Review by Jonathan Berk
The things that our minds retain are often baffling. We forget that important request our spouse made on our way out the door, but a song we heard three weeks ago still plays on a loop in our mind. Two people who experienced the same event as siblings may remember that moment in a variety of ways that seem like they must have been at a different event. Understanding the human mind is always puzzling, and writer/director Michel Franco’s new film Memory explores two sides of this idea: a person who remembers too deeply and one who can barely remember at all.
The movie begins at an anniversary celebration for Silvia (Jessica Chastain) at an AA meeting. She lives with her daughter in a small New York apartment and works at a public home for adults struggling with mental health conditions. The many locks on her door and her hesitation towards people imply Silvia has had a rough past. After a celebration at her old high school, Saul (Peter Sarsgaard) follows her home. He stays outside of her apartment all night and through rain. Silvia confronts him in the morning, and their odd encounter develops from there.
Casting Sarsgaard for this role and this specific initial encounter was a great play on audience expectations. Those familiar with the films Magnificent Seven, Boys Don’t Cry, Flightplan, An Education, or Green Lantern will think his character has malicious intentions. Saul notices Silvia sitting alone at a table. He works through the crowd and sits across from her. He doesn’t say anything to her and just stares at her. Eventually, Silvia gets up and leaves the party and Saul follows. It would be creepy if anyone took the actions that Saul does, but Sarsgaard in the role reinforces the concern. However, Saul’s motivation here isn’t what the circumstances imply.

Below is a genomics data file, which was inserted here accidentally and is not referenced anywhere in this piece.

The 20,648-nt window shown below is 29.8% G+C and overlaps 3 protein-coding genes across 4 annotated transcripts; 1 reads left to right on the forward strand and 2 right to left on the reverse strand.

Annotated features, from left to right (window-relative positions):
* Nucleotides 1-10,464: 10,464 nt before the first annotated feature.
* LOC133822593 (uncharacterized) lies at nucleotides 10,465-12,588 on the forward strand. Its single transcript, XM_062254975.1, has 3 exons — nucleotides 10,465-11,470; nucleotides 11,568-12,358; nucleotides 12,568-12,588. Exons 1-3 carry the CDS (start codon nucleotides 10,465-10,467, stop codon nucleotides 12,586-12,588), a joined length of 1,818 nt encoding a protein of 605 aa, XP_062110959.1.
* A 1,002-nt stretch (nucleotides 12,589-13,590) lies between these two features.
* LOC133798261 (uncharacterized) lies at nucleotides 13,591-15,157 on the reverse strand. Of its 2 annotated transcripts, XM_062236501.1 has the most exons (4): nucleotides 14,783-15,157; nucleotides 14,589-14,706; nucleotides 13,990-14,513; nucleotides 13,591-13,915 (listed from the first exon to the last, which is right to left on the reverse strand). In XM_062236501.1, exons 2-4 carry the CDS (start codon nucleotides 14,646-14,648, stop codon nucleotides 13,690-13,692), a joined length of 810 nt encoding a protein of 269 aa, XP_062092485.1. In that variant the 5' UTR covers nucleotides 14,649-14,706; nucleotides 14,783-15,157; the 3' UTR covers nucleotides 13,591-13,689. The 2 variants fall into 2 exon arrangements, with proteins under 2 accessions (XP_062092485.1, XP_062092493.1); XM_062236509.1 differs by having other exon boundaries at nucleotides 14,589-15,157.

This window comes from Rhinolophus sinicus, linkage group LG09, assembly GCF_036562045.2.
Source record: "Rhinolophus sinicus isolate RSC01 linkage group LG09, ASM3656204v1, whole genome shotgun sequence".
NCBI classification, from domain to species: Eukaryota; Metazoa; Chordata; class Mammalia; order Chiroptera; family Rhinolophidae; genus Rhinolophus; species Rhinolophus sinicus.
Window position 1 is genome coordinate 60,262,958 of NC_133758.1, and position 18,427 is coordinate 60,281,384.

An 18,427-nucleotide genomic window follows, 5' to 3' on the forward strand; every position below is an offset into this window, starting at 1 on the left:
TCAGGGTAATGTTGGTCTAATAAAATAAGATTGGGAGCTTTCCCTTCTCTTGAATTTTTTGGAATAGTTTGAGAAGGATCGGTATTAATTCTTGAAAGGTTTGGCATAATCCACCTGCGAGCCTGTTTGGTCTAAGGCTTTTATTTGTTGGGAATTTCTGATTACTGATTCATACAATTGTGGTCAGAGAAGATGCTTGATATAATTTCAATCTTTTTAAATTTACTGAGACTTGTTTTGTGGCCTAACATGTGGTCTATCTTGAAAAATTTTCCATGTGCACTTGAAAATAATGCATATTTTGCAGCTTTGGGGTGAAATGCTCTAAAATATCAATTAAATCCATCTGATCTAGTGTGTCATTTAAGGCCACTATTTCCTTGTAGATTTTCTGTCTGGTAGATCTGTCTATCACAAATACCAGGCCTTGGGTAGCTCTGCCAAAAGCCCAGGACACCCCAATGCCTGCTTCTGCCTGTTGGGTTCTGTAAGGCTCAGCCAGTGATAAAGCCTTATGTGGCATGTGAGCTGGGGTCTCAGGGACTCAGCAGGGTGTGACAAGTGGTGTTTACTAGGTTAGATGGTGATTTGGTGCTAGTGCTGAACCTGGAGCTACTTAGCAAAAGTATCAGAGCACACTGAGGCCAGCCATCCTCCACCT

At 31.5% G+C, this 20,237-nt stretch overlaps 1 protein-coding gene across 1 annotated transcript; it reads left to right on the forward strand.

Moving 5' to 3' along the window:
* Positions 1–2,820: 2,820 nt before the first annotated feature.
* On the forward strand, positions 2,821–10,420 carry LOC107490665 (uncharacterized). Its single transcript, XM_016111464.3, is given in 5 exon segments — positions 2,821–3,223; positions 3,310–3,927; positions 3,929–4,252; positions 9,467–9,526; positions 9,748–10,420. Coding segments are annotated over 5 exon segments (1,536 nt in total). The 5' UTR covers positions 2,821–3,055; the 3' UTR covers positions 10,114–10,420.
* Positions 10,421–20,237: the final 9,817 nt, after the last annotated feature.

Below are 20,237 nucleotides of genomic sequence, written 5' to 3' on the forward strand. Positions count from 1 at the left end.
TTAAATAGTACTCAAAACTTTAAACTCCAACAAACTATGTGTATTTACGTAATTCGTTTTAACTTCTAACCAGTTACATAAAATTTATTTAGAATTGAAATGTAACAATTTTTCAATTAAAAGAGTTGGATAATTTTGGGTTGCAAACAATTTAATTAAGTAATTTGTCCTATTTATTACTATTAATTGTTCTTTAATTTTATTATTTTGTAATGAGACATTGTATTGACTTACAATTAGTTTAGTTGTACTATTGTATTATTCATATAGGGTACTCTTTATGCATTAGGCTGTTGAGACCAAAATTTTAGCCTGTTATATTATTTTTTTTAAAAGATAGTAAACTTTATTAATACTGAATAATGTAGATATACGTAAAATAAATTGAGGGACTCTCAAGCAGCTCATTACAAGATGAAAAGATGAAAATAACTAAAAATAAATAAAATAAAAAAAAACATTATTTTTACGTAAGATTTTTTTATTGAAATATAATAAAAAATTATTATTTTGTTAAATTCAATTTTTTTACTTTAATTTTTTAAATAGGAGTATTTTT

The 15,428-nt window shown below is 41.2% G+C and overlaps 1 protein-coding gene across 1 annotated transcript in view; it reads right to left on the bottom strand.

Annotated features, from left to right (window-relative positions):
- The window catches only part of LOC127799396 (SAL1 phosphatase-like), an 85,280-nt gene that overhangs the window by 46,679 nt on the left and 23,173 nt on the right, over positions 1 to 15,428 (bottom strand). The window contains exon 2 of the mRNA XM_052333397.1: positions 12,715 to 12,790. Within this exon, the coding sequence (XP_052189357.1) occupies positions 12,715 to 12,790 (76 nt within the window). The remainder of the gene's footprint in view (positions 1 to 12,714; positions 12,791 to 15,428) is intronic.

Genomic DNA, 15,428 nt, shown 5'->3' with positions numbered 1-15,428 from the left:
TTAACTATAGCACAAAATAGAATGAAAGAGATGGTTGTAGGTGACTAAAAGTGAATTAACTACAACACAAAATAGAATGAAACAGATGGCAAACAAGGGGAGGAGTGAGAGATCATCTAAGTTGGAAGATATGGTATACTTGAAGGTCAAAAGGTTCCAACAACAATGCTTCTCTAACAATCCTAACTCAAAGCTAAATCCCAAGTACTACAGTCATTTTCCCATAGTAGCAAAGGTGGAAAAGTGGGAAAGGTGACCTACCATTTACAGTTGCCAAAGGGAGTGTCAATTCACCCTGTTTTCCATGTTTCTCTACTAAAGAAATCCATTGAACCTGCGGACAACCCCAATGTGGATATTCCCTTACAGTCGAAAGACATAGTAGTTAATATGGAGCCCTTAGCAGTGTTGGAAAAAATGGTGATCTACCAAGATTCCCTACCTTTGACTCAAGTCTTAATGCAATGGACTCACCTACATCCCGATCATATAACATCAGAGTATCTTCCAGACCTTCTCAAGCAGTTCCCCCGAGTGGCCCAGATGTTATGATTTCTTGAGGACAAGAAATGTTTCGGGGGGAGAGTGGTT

Chastain is playing so many levels of emotion in this film. She has had a rough time and, as a result, is a bit overbearing and overprotective of her daughter, Anna (Brooke Timber). Her fridge is broken, and she needs to call a repair technician. When the guy arrives, she says through the intercom and behind locked doors that she requested a woman technician. This happens before meeting Saul, which only makes that moment of her fleeing the party all the more stressful. Yet, this isn’t a thriller but rather a drama.
The next moment Silvia and Saul share after that long, initial encounter is vital to understanding the ideas the film explores. Silvia believes she remembers an encounter with Saul many years before, but Saul does not. There are reasons Saul’s memory may not be accurate, but Silvia’s sister Olivia (Merritt Wever) confirms that Silvia is mistaken. Without getting into specifics, this moment is essential to many scenes in the rest of the film. Both Silvia and Saul’s memories are called into question but for different reasons. Our memories are fallible and subjective. The way Franco explores this idea through the story with these two characters is compelling and often stressful.
Memory has some great performances and an intriguing premise. The questions posed don’t quite reach a satisfying conclusion. The romance is a complicated one that also raises some ethical questions when considering the circumstances of their meeting.
Memory will be in theaters on December 22.